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2022: outlook for the local investment market

Published Jan 18, 2022


Investors in local shares have had their best year in almost a decade. The FTSE/JSE All-Share Index (Alsi) rose 24% in 2021, it’s best performance since 2012. The total-return index (the Alsi with distributions reinvested) rewarded investors with a stunning 29.2% return on their money. On the other hand, investors in cash saw their returns shrink as inflation reared its head. Can equity investors expect another bumper year in 2022? And what about the other asset classes?

Delving into what financial experts are thinking, first a broader view of prospects for emerging markets.

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David Rees, senior emerging markets economist at London-based global investment house Schroders, says the threat of new Coronavirus variants presents an ongoing risk, as the uncertainty around Omicron illustrates, and this could change the outlook quite dramatically. He says that while improved Covid outcomes should benefit services-based economies, especially those that rely heavily on tourism, there is no getting away from the fact that emerging-market economic growth will be slower in 2022.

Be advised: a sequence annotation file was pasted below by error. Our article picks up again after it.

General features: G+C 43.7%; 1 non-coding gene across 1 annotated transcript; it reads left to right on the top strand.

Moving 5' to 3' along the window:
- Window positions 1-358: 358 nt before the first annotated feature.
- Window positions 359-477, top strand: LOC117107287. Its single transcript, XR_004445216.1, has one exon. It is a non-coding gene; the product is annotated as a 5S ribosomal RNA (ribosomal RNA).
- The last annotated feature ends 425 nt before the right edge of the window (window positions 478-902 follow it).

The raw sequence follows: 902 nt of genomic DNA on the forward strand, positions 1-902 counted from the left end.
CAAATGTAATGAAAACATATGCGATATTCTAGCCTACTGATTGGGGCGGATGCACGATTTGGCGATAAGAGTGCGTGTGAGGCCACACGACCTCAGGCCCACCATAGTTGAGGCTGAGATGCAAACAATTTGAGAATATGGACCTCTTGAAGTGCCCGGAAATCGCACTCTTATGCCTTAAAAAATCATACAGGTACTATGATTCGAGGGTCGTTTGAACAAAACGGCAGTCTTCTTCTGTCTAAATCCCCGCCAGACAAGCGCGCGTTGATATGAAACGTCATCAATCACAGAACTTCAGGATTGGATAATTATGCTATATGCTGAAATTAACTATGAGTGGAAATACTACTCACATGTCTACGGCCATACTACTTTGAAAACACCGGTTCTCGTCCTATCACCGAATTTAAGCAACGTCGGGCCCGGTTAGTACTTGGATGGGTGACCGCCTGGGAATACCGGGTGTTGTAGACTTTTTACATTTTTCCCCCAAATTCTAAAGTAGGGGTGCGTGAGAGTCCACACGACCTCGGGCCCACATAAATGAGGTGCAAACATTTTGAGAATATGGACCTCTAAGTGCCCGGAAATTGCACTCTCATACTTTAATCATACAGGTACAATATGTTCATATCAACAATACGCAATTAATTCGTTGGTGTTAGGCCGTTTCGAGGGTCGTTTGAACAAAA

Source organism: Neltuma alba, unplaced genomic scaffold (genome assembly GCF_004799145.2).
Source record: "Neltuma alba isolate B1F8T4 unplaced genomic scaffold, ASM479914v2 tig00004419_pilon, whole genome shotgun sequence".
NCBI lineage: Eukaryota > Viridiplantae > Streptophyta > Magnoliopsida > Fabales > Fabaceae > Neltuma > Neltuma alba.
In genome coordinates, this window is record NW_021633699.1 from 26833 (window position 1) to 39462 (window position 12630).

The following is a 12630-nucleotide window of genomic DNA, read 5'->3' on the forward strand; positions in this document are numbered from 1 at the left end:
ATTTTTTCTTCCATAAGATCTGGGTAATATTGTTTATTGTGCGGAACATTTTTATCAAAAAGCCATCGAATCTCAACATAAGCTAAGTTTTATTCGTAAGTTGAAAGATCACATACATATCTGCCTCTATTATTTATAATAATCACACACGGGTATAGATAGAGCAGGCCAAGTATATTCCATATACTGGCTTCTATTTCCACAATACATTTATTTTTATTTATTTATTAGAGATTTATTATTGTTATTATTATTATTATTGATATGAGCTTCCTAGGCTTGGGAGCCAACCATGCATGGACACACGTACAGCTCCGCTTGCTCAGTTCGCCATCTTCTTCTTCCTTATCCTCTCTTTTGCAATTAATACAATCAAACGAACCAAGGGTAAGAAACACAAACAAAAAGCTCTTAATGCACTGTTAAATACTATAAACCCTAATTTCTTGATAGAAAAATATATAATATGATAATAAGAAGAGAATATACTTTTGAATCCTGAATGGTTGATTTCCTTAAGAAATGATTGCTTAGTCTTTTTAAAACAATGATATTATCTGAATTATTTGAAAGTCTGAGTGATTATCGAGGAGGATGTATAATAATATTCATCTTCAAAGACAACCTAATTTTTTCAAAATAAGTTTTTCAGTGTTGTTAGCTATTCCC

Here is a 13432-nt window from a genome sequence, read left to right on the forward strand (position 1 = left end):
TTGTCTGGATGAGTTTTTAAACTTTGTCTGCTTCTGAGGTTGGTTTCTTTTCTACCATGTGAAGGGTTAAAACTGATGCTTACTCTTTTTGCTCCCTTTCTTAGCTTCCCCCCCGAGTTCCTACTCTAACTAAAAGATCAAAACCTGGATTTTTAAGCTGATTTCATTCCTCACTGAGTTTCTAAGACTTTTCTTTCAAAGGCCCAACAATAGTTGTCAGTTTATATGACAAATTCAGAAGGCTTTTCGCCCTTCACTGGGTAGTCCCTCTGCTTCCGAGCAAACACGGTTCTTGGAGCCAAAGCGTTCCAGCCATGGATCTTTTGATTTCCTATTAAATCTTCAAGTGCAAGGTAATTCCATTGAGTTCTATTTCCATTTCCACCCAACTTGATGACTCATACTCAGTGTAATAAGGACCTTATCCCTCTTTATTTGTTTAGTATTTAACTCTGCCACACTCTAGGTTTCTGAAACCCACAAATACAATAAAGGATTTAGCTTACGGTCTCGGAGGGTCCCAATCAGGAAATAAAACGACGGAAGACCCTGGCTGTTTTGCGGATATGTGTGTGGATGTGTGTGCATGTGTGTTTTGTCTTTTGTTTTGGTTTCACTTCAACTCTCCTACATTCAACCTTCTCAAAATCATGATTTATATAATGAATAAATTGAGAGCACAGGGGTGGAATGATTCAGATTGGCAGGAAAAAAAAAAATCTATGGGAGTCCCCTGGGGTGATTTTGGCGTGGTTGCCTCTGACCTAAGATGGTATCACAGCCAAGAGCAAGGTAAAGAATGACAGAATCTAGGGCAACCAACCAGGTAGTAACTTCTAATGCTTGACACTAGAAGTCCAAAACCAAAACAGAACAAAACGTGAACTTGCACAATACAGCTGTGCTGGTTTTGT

“Many of the economies have already recovered to pre-pandemic levels, and this naturally makes it harder to sustain above-trend rates of growth,” Rees says. But he also cites some fundamental reasons for expected slower growth. These include a slowdown in global trade; a weaker outlook for China, which could lead to softer demand for commodities supplied by emerging-market economies such as ours; tighter monetary and fiscal policies by governments intent to repair the damage done to their budgets by the pandemic, and higher inflation.

Recently, Business Report reported that the International Monetary Fund (IMF) warned emerging economies to prepare for US interest rate hikes, as the Omicron variant had raised additional concerns about inflation.